Missouri Lawmakers Respond to the Execution Incident in Oklahoma
COLUMBIA - The execution that went wrong Tuesday evening in Oklahoma could bring back talks of the execution process in Missouri in the next senate session.
"With it happening last night I'm sure there will be more talks about it," said Representative Eric Burlison of the 133rd District. "I feel that regardless of where people are on either side, whether you believe in having a death penalty or you don't believe in having a death penalty, regardless of where you stand on the issue, we should all agree the process should be very transparent."
Currently, Missouri does have the death penalty where officials can only use a gas chamber or a lethal injection to execute anyone on death row.
Earlier this year, Representative John Rizzo filed a bill to create a commission that would go over the process of the death penalty, but it didn't receive as much attraction as he had hoped. However, he said there are other promising bills out there, like House Bill 1737 by Burlison.
House Bill 1737 would give more power to the Joint Committee on Rules (JCAR), a committee consisting of both representatives and senators, regarding changes in execution rules. Burlison said in the statute related to the Department of Corrections right now, the department doesn't have to go through JCAR when they make any changes to the execution process.
"Because of that, what's really unfortunate is, because they don't have to go through the JCAR Committee, they have been making significant changes in rules, changes regarding what drugs can be used or are being used in the execution process and even the method of the injection," said Burlison.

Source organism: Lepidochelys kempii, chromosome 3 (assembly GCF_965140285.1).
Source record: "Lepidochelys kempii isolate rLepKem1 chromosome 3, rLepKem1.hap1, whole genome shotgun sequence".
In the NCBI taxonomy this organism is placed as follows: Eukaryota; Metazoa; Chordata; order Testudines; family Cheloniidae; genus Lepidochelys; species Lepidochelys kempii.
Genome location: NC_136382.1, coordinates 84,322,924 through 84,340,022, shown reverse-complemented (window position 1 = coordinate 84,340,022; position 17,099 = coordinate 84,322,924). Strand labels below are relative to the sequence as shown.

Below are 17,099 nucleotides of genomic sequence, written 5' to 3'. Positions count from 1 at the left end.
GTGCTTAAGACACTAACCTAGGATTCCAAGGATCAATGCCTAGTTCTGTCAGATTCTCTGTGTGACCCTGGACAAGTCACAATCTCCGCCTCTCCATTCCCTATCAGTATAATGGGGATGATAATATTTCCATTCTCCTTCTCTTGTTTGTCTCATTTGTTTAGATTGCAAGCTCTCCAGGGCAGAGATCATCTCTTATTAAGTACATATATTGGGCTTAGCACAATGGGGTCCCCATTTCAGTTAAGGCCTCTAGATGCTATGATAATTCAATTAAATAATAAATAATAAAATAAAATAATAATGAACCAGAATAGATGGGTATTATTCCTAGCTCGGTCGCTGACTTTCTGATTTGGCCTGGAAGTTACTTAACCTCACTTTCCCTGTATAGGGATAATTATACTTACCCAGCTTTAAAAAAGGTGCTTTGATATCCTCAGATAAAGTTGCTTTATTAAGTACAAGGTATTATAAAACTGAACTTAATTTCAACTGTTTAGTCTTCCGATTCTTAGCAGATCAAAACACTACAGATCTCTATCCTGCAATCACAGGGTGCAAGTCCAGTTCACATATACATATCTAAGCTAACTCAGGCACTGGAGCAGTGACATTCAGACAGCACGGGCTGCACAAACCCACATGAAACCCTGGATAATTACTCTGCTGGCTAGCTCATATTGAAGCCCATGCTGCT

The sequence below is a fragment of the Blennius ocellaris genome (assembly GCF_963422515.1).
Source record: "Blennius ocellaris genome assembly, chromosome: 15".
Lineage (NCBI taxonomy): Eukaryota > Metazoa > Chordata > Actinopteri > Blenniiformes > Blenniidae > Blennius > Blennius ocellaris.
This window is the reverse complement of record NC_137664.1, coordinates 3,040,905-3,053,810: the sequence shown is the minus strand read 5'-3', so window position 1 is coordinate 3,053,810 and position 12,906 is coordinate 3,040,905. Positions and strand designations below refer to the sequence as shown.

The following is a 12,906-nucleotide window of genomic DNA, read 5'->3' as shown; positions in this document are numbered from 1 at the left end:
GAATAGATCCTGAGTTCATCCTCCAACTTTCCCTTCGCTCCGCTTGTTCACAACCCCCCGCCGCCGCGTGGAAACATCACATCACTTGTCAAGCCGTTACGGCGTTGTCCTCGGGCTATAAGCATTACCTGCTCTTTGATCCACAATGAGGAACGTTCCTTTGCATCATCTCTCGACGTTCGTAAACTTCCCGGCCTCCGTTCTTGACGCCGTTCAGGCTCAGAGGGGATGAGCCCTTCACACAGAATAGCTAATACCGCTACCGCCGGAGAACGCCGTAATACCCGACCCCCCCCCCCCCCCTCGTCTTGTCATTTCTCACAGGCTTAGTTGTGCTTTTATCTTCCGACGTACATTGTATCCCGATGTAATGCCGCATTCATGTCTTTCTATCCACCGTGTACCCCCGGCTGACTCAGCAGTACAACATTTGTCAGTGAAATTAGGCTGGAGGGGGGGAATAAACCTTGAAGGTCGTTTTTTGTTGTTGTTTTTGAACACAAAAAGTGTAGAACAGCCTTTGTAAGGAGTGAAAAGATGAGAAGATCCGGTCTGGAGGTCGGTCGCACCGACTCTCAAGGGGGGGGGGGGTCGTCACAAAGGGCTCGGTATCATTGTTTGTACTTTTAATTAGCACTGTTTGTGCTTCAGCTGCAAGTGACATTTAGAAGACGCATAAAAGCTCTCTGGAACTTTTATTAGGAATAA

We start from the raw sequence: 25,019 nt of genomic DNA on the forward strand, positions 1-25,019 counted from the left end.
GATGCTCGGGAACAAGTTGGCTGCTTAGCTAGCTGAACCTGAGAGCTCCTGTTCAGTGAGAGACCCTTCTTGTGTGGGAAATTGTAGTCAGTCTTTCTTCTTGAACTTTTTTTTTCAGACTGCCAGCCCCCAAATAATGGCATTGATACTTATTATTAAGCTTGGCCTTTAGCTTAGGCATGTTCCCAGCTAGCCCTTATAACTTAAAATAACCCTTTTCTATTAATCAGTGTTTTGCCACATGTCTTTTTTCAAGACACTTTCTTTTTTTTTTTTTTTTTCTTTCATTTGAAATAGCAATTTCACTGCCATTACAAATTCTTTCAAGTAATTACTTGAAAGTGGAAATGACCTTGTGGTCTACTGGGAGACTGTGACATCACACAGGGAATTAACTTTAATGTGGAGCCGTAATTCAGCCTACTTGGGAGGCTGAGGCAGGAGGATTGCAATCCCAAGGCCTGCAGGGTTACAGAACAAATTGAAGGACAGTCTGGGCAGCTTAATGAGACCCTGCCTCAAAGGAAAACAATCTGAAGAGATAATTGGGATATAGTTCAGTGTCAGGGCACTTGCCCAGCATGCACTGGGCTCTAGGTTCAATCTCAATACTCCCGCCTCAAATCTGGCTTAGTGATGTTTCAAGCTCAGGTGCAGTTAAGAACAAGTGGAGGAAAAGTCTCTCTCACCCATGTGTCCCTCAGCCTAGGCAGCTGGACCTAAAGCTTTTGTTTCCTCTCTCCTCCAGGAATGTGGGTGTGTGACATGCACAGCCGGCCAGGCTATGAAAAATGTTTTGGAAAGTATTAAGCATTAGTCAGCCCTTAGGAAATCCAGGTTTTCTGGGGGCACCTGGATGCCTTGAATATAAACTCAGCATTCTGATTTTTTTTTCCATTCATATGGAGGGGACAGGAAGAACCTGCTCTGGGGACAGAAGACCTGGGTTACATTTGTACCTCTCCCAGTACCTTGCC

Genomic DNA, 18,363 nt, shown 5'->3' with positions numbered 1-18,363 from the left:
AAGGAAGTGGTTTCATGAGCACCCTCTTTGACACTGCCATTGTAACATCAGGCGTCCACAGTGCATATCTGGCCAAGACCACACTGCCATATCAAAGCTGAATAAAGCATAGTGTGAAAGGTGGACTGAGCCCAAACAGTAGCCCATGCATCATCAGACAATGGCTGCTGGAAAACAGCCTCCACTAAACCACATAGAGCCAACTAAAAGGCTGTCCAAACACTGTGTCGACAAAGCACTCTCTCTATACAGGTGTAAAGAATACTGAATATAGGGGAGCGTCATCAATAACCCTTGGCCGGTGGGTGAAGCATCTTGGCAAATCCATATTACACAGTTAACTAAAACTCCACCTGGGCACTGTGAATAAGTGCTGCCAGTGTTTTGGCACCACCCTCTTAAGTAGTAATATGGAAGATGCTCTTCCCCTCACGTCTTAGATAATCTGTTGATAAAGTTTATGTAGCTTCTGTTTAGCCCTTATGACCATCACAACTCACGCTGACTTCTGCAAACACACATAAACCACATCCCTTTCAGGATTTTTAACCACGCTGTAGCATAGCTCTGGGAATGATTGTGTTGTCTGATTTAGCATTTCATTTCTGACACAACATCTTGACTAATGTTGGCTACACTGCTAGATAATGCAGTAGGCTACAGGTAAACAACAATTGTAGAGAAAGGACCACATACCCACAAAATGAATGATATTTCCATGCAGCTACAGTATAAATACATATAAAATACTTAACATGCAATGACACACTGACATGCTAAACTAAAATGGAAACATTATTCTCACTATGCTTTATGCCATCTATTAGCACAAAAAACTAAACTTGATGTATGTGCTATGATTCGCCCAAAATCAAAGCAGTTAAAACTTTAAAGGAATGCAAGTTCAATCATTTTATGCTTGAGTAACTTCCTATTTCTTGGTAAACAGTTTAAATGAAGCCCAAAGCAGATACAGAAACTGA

Rizzo also talked about how even though it was something that happened one day ago and Missouri lawmakers are busy with the session coming to an end, the incident from Oklahoma has made an impact.
"People are waking up to the fact that these executions aren't handled properly," said Rizzo. "If you're going to invoke the ultimate penalty then make sure it's done correctly and not violating the U.S. Constitution."
Burlison, who is a supporter of the death penalty, said the process needs to respect the victim's families, the person that is being executed and his or her family as well.
"I don't know what they were using in the execution in Oklahoma and that's why I think it's important that we do know," said Burlison. "We need to know when they make changes in Missouri, what the drugs are they're using, because at the end of the day we don't want to have irresponsible results."
The next execution in Missouri is scheduled for May and Rizzo said there could be a very strong possibility of using the same pharmacy as Oklahoma used, so that should definitely give pause to any other executions.